Hi Bridget, I love your blog and would like to thank you for your honesty and bravery coming forward and sharing topics of such a personal nature. You truly are an inspiration and reading your posts makes me feel like I’m not the only person who understands what it’s like to be anxious and confused and turn to unhealthy habits as a substitute. What I want to know is if you can relate to thinking about food all the time. Even if I tell myself I’m on a diet or that I hate my body, I’m constantly obsessed with food and recipes and I sometimes feel like I can’t stop. I know I turn to alcohol as a release and comfort, which I know isn’t healthy at all, but I was wondering if this is something you had experienced? Even if it’s not maybe you have some advise for me? Either way thank you for what you are doing. X
Hi there! Thank you so much for your kind words. Means the world to me J I’m really glad it is resonating – we are all humans with emotions. I believe that opening up helps so much more than pretending you are fine.
First off – food obsession. When I was very underweight, I would spend hours watching cooking videos. I would just watch instagram, and imagine eating all those foods. I would collect recipes, look at food porn and follow food accounts. It was super strange – I have never experienced that when I am eating properly. I recently read a book on the Minnesota Starvation Project (well worth a look into!) and learned that when the subjects were being starved, and at their lowest weight, they were also obsessed with food. They would eat their meals slowly and strangely, they would talk constantly about food, and they would compulsively read cook books. This obsession activates our cave man genes, to get off our butts and find some sort of food. So it makes sense that in times of reduced food intake, our innate reaction is to stimulate food desires.
In this vein, I advise you to never go on a diet again, and to stop hating on your body. Diets do not work. Hating your body is a waste of energy. Focus this towards positivity and body pride. The only thing that got me off the food obsession cycle was to begin to eat everything that I desired, combined with a hard ban on all food obsessed behaviors. For me this meant a social media ban for a few weeks, and as little time spent in the laptop as possible. I focused on all the mental space taken up by obsessing over food, and chose to spend time filling that space with reading and friends. Make the conscious decision to not dwell in the mirror for this period, because you will probably gain a little weight. Which is ok – use this as a project to be ok with gaining some weight. It will come off as your body balances out.
Another thing I would advise is to begin to see a therapist. This ties into the alcohol use – there is a reason why you are directing such hate towards yourself, and choosing to mask it with drinking. I was running in circles until I had someone gently stop me, and hold up a mirror to my behavior. It took time and patience, but I broke free. Now whenever I find myself desiring to eat less, I take that as a warning sign that something is wrong. And instead of acting, I choose to assess what it could be. It gives life a wonderful space, one that I wish all people could have.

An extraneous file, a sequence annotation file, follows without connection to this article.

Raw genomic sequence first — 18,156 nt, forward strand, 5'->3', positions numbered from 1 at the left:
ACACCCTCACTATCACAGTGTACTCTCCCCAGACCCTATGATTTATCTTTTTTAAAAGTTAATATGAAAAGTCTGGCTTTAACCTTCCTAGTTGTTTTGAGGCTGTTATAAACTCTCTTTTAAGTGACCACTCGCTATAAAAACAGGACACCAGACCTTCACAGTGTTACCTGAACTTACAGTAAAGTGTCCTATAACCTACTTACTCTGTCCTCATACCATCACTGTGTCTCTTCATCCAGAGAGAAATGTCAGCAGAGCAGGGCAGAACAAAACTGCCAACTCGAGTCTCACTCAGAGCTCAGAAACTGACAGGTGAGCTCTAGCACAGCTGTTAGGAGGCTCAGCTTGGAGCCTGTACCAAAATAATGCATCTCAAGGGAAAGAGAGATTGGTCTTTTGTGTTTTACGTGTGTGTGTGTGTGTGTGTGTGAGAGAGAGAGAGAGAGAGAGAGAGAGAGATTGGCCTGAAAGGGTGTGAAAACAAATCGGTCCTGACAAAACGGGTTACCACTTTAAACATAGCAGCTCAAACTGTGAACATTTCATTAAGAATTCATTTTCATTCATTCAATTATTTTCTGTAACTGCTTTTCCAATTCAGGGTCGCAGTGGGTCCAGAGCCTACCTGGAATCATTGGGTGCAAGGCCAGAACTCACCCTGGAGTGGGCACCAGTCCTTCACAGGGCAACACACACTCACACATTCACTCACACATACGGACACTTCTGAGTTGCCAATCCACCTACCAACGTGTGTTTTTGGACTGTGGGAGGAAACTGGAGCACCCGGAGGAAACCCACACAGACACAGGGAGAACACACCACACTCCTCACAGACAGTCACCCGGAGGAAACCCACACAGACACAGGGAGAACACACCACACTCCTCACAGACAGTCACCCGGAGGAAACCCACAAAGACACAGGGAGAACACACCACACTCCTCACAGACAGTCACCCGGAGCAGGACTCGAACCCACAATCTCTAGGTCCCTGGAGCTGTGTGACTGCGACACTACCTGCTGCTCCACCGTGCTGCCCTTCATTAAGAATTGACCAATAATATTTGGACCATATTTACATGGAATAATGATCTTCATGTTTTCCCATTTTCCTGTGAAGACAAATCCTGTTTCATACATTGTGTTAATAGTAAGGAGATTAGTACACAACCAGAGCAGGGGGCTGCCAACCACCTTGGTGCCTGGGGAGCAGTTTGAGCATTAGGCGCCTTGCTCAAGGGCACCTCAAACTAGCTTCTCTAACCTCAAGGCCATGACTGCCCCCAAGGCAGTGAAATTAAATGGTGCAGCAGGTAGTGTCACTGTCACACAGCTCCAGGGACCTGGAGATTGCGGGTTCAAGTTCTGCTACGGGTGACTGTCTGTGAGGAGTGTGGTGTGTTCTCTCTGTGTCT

I have definitely had periods of my life where I have relied on alcohol a little too much. I have never felt comfortable socially, and never mastered small talk. I prefer one on one socializing, and deeper conversations – qualities that I have grown to love in myself, but ones not exactly championed by our extraverted societies. Therefore I have definitely leaned on alcohol to make myself more relaxed and social. Then it is hard to stop and call it a night. Then I am filled with self loathing the next day.
It can be hard to figure out where you lie on the drinking spectrum – I am far from an alcoholic, but I have never been the person who can walk away after two drinks. It’s not exactly problem drinking in a societal way; I have never blacked out, attacked somebody, or gotten arrested. I have however been subconsciously aware that my drinking is not normal, and at times wondered if I should do something about it. I feel that many more of us fall under this category. The taste isn’t what keeps us coming back, it is the hole it fills. I can’t speak for any one else, but what helped me was deciding to spend long periods of time sans alcohol. I learned to socialize without drinking, and to have fun. However, the most important thing I learned was that nobody cares as much as you do about yourself. The level of self loathing directed at myself was compensatory for what I thought others were feeling at the hands of my awkwardness. But that was completely misguided. I realized there was no point hanging onto the self centered hate. I am just wired a little less socially. It means I have power in other areas. This does not make me a failure.
So, I say try out being sober. It will take a little getting used to, but you can have a huge amount of fun without drinking. There reaches a point in the night where everyone else is drunk, and it can be quite eye opening. Living a life without hangovers is awesome. Use the extra sleep and hangover free mornings to try out a new workout, one that empowers you, not diminishes you. Maybe it’s a hike, surf, yoga – whatever makes you leave feeling larger than when you started. Then I say do a hard ban from anything that makes you obsess over food. Ditch the diet mentality. Stop the self hate. And try eating intuitively for a while. You will start out eating quite badly (I know I did!). But then your body will start to crave healthy things. Everything will balance out. And you will get access to a whole new way of living – free and energetic.
The world needs you, and what you have to offer! So make the choices now to fill it, and empower yourself.
I hope this helps!